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Post Truth by Evan Davis never quite lived up to the promise of its subtitle. I was attracted by the idea that this book might have, as the subtitle suggested, made an argument that the world has reached ‘peak bullshit’ (and hence predicted a decline). That would have been a bold prognostication in the current political climate, but it was one that Davis didn’t really attempt to make. The book was a lot more pedestrian for that. It merely gave an overview of some of the things that drive people to lie, and expressed frustration at those who lie unnecessarily. It was concise and illustrated with interesting examples, but didn’t really say very much that was new, and came across as a bit patronising in parts.
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Luke Kennard’s novel The Transition was set in the near future, and followed a couple in a sort of life-education programme called “The Transition”. The idea of the programme was that members of an older generation take in a couple from a younger generation and teach them how to live in the modern world… though, of course, this being a dystopian novel, it wasn’t quite so straightforward. Kennard’s writing was pretty solid, and the plot moved forward well through the first two-thirds of the book. The ending, though, was strange. The whole book built to a confrontation that just fizzled away. Perhaps that’s a metaphor for something, but it’s also deeply unsatisfying.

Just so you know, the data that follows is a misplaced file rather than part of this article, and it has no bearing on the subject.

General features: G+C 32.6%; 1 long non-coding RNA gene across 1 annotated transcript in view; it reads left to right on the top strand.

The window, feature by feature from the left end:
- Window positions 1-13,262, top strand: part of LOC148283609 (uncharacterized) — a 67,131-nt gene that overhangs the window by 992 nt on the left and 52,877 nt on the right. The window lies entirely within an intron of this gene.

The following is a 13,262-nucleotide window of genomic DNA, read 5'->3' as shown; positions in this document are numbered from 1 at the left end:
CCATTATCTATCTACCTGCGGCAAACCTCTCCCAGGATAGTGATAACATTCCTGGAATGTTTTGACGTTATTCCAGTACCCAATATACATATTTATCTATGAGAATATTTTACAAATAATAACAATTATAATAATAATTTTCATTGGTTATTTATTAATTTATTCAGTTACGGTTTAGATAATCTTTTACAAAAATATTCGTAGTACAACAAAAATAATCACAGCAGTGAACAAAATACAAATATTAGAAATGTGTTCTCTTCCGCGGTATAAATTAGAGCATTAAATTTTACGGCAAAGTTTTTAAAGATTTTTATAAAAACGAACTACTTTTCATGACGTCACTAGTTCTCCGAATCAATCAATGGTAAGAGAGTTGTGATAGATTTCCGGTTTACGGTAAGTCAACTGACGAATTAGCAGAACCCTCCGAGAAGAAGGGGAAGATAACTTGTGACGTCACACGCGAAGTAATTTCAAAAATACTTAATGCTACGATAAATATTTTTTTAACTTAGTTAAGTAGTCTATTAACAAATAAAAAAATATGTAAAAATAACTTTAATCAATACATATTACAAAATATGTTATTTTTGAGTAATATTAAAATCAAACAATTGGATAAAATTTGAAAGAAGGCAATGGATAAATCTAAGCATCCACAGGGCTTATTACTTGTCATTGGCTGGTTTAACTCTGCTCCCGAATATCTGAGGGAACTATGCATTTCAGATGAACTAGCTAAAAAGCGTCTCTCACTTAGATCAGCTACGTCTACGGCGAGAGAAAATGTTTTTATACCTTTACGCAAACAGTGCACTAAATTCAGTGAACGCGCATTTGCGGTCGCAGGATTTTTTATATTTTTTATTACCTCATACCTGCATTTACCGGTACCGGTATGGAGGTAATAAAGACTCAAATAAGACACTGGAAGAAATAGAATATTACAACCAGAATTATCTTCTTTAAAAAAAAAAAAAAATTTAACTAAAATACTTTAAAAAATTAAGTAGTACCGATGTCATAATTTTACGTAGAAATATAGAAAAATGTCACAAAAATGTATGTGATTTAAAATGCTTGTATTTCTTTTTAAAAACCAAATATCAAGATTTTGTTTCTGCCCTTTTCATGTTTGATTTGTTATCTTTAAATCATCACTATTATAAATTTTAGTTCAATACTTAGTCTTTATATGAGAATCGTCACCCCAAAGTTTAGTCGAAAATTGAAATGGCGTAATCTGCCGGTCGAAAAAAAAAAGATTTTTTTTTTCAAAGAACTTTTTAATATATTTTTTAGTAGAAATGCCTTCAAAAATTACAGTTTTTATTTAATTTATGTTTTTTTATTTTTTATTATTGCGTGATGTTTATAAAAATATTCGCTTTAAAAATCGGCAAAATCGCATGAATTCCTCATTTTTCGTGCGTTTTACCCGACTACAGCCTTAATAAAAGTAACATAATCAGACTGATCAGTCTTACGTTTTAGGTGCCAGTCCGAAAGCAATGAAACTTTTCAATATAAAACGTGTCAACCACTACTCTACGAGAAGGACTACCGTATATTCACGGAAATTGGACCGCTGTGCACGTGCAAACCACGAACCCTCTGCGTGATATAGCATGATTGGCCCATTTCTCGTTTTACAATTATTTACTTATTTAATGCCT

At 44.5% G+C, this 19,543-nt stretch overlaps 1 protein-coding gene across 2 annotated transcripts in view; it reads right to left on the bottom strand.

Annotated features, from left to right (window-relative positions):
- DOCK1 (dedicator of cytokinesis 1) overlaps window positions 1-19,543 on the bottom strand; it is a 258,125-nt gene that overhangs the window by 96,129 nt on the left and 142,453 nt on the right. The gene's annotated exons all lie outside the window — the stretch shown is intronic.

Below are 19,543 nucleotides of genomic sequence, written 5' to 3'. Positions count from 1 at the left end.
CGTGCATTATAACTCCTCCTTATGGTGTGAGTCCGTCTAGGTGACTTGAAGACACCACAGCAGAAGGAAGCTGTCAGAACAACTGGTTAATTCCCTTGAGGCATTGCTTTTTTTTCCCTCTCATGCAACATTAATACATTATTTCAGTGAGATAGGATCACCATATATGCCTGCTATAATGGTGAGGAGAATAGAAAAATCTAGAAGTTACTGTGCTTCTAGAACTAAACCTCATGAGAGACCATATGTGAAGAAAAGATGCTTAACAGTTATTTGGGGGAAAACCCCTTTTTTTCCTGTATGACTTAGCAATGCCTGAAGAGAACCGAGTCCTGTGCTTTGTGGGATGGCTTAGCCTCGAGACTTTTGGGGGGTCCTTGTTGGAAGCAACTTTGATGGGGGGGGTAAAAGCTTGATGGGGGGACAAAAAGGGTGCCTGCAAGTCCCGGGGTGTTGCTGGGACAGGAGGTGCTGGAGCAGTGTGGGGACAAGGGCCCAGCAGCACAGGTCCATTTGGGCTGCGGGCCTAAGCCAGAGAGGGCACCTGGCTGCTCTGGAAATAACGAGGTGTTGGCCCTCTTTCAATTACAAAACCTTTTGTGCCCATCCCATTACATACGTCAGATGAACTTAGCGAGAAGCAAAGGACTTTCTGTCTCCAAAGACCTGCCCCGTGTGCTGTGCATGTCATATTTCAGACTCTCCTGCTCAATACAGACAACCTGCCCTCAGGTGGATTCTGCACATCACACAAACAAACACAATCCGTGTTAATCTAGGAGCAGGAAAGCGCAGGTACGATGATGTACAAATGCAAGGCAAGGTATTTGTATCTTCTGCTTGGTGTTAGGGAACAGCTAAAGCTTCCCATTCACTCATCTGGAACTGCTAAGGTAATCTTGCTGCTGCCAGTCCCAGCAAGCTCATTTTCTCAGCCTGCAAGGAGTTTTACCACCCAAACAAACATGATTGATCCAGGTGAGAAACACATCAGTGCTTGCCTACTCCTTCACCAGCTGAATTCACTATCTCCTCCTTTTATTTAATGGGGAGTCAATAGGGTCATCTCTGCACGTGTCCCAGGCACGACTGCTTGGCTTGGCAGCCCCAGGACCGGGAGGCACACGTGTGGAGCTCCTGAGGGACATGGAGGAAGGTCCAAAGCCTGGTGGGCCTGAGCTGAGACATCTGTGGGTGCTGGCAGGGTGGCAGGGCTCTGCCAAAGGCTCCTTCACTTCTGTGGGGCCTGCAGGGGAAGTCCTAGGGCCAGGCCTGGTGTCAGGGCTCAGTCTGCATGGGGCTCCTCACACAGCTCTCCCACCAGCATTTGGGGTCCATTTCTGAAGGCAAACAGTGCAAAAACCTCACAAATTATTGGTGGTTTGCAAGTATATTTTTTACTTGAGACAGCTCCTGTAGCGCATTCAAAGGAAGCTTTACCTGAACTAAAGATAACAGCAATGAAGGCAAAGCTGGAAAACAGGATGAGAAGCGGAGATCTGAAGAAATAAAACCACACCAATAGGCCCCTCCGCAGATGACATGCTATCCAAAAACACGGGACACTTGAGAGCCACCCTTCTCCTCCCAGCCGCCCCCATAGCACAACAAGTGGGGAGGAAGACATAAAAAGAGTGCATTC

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Going Nowhere, by The Spectator‘s Sam Leith, was a very short autobiography structured around six video games he’s been obsessed with at various points in his life. It was far better than than the premise promised. I’ve never played any of the games, and have only vaguely heard of a couple, but that didn’t matter. Leith deftly combined descriptions of gameplay with personal reflection on life’s choices and challenges, the move from relatively “normal” beginnings to the “elite” via an all-paid Eton scholarship, and the philosophical insights of great poets. There was a great deal more Latin than you’d expect in thirty-odd pages on video games, yet it skillfully avoided pretension. I really enjoyed this short book.